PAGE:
How to Decide When to Retire
When do I retire? This is one of the most important decisions an individual will make in their lifetime. Having a spouse or partner can make the timing more involved with all of the different aspects of dual retirement. Here are some factors to consider when making this important decision.
Financial well-being or income during retirement. This is traditionally thought to come from three main sources or what is called a “three-legged financial stool”: Social Security benefits, pensions, and personal retirement savings. Individuals can claim Social Security benefits at any age between 62 the earliest eligible age (EEA) and age 70, and this choice affects the size of the benefit. Benefits that are initiated prior to an individual’s full-retirement age (FRA) are proportionately reduced for the life of the individual and any future spousal benefit. At FRA, retirees receive their full scheduled benefits. Between his or her FRA and age 70, delayed retirement credits are applied, permanently increasing the monthly benefit amount. According to a particular set of questions asked in a Health and Retirement study from the Social Security policy, age 62 and 65 are the ages most frequently chosen for retirement. Only 13 percent of the participants reported an age other than 62 or 65 as being their chosen retirement age.
There are some retirees that retire with pension benefits. However those numbers continue to decrease each year since most employers have replaced pensions with 401(k) or 403(b) plans. This changing pension environment has increased the importance of an individual’s personal retirement savings. In today’s work environment most retirees must depend on a “two-legged stool” instead of the traditional “three-legged stool”. Individuals must start saving as early as possible and putting away at least 10-20 percent of their working income in their 401(k) or 403(b) plans. Rarely have I met with a retiree who said that they accumulated too much money for their retirement. The most common concern is, “do I have enough money to retire?” Fidelity Brokerage Services suggests to save at least 1x your salary by 30, 3x by 40, 6x by 50, 8x by 60, and 10x by age 67. If you’re behind, don’t worry. There are ways to catch up, work with your Certified Financial Planner®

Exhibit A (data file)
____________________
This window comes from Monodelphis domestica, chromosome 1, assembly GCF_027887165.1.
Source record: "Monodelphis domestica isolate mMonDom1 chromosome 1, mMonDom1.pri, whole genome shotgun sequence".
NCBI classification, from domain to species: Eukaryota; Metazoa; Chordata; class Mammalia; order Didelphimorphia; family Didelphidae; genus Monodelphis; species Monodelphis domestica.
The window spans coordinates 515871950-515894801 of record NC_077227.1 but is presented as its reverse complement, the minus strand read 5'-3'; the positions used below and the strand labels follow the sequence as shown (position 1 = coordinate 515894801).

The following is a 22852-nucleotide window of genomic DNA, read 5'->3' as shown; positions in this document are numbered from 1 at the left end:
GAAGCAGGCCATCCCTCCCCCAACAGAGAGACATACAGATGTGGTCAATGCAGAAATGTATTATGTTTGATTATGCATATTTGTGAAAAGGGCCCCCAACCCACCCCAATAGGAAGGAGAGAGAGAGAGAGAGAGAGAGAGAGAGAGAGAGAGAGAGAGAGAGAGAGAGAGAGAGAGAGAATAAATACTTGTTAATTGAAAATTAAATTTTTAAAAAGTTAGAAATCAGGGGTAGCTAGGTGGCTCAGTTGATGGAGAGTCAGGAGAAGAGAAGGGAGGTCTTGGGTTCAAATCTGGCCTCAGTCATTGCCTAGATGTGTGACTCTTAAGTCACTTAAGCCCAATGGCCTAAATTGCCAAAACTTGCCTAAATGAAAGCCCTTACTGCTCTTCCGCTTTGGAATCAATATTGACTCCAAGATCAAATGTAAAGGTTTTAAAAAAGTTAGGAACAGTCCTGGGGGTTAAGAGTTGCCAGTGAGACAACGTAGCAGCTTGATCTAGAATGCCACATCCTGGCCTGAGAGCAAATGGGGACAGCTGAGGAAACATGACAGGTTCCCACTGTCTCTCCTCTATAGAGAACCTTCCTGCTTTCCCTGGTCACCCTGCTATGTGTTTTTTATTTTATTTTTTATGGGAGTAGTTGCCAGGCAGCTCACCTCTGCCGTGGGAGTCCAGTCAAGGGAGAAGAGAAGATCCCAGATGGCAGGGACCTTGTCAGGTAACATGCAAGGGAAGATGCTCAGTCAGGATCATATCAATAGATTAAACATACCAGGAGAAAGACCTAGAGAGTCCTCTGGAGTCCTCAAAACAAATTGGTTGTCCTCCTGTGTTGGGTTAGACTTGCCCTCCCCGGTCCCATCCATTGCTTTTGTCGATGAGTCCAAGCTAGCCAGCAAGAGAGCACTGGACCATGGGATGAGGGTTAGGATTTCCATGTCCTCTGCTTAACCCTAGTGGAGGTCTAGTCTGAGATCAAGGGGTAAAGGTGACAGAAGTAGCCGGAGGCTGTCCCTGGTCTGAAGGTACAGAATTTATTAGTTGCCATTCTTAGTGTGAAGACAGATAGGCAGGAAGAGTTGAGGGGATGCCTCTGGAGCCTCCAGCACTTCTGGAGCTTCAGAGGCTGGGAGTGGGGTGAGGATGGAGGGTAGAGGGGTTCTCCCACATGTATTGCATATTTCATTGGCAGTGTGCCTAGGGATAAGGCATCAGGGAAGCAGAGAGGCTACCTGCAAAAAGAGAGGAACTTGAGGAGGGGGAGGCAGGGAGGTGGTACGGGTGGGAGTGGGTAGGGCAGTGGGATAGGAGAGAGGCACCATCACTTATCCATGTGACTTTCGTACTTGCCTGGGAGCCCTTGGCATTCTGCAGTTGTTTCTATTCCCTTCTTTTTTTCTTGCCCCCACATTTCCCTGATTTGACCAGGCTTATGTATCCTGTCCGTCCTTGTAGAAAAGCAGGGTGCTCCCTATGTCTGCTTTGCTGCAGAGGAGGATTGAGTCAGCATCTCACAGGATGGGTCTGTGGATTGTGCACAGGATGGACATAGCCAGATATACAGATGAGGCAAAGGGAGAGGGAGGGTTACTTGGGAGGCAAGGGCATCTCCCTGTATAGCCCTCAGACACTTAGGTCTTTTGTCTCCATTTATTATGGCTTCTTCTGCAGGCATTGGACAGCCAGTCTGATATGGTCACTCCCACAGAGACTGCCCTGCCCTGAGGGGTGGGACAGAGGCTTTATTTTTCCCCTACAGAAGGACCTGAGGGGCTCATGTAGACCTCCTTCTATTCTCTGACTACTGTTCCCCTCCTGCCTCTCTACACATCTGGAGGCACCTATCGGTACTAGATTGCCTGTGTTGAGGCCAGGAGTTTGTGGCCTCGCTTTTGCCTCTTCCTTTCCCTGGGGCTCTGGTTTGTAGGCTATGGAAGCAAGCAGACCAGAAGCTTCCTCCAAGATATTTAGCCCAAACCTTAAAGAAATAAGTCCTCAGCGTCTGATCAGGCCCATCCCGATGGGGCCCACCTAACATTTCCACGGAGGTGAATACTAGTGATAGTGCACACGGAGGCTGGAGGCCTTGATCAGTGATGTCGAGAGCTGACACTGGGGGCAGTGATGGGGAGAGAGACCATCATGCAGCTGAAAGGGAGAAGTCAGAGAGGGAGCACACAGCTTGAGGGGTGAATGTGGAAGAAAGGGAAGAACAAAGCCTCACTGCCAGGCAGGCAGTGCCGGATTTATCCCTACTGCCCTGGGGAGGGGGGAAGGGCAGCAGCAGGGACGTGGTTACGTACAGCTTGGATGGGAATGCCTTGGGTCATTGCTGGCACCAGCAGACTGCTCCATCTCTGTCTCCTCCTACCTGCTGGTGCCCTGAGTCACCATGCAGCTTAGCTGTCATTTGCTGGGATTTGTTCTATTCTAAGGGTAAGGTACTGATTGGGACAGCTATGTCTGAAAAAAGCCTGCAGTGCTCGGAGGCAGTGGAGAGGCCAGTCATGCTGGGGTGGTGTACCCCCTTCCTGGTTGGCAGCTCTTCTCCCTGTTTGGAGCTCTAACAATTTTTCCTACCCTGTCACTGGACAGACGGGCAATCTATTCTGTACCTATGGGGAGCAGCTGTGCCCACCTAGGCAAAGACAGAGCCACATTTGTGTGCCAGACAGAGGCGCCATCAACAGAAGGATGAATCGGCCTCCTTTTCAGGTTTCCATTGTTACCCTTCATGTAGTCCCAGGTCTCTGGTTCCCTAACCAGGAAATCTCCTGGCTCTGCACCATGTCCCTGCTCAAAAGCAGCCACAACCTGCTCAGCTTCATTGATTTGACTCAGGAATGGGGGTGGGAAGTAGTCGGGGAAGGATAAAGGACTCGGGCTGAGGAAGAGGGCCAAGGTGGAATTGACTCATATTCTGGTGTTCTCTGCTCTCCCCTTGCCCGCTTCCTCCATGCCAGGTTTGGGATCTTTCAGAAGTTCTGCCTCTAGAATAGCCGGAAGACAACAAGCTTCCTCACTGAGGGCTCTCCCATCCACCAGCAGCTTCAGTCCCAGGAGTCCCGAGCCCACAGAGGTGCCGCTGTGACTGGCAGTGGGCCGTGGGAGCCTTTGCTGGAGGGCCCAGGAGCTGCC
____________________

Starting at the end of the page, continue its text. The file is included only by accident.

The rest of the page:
toward your financial accumulation goals.
Health/medical insurance status can have an impact on when an individual chooses to retire.
On average the age 62 and 65 groups who do retire early, didn’t say that health was the reason for their decision. Various studies found that being “tired of work” was the main reason for people that retired at 62. In fact, based on a study of early retirement age retirees by the Employee Benefit Research Institute only about 15 percent of survey respondents reported early retirement because of health issues. Sometimes the age 65 retiree group stayed in the workforce longer than the age 62 group to get closer to their full retirement age benefits while waiting for their Medicare eligibility for continued medical insurance.
The emotional effects may significantly impact an individual as they transition from working to retirement. Many retirees are aware of the financial and medical insurance needs for retirement, but tend to overlook the importance of the emotional adjustments in retirement. Future retirees may be excited about life without work and the leisure opportunities retirement allows, however contemplating retirement can introduce negative emotions as well. During this transition people may go through various emotions from euphoria to depression and even low self-worth before settling down to a comfortable retirement life. Once the initial euphoria is over there may be fear of boredom or being less engaged in society. It is important to try to visualize what down time will really look like. For example, volunteer with organizations that you are passionate about. Start thinking about something that you have always wanted to do, but never had the time. Maybe there is a hobby that you already enjoy or one that you have always wanted to start. Do both of you enjoy traveling, gardening, golfing, etc.? It is important to create a retirement plan with your partner so that you are on the same page.
In summary, the question of when to retire is filled with financial, medical, emotional decisions for an individual and can be more complex for couples. It can be healthy for the relationship to allow each partner the opportunity to have their own leisure activities, while also sharing a life with each other.
Without proper thought and planning, leaving the workforce can be both exciting and stressful. To help work through this exciting but scary next step, seek a knowledgeable and experienced Certified Financial Planner®
to assist you.
Bio - Steve Schou
Steve joined First National Bank and Trust's Wealth Management team in 2020 as a Trust & Investments Officer, providing Sound Advice and expertise on investment strategies, retirement, and Social Security planning to FNBT clients. With over 30 years of financial experience, Steve's passion is to help guide people through the maze of long-term financial planning and investing. He believes in outside-the-box thinking using a holistic approach to retirement and estate planning. This approach addresses the emotional, psychological, and financial aspects of retirement. A Certified Financial Planner Practitioner™, CFP® since July 1994, Schou obtained the Accredited Wealth Management Advisor™, AWMA® in July 2018. During his career he’s been a partner in an independent investment firm, and has written many articles on the topics of investing, and retirement.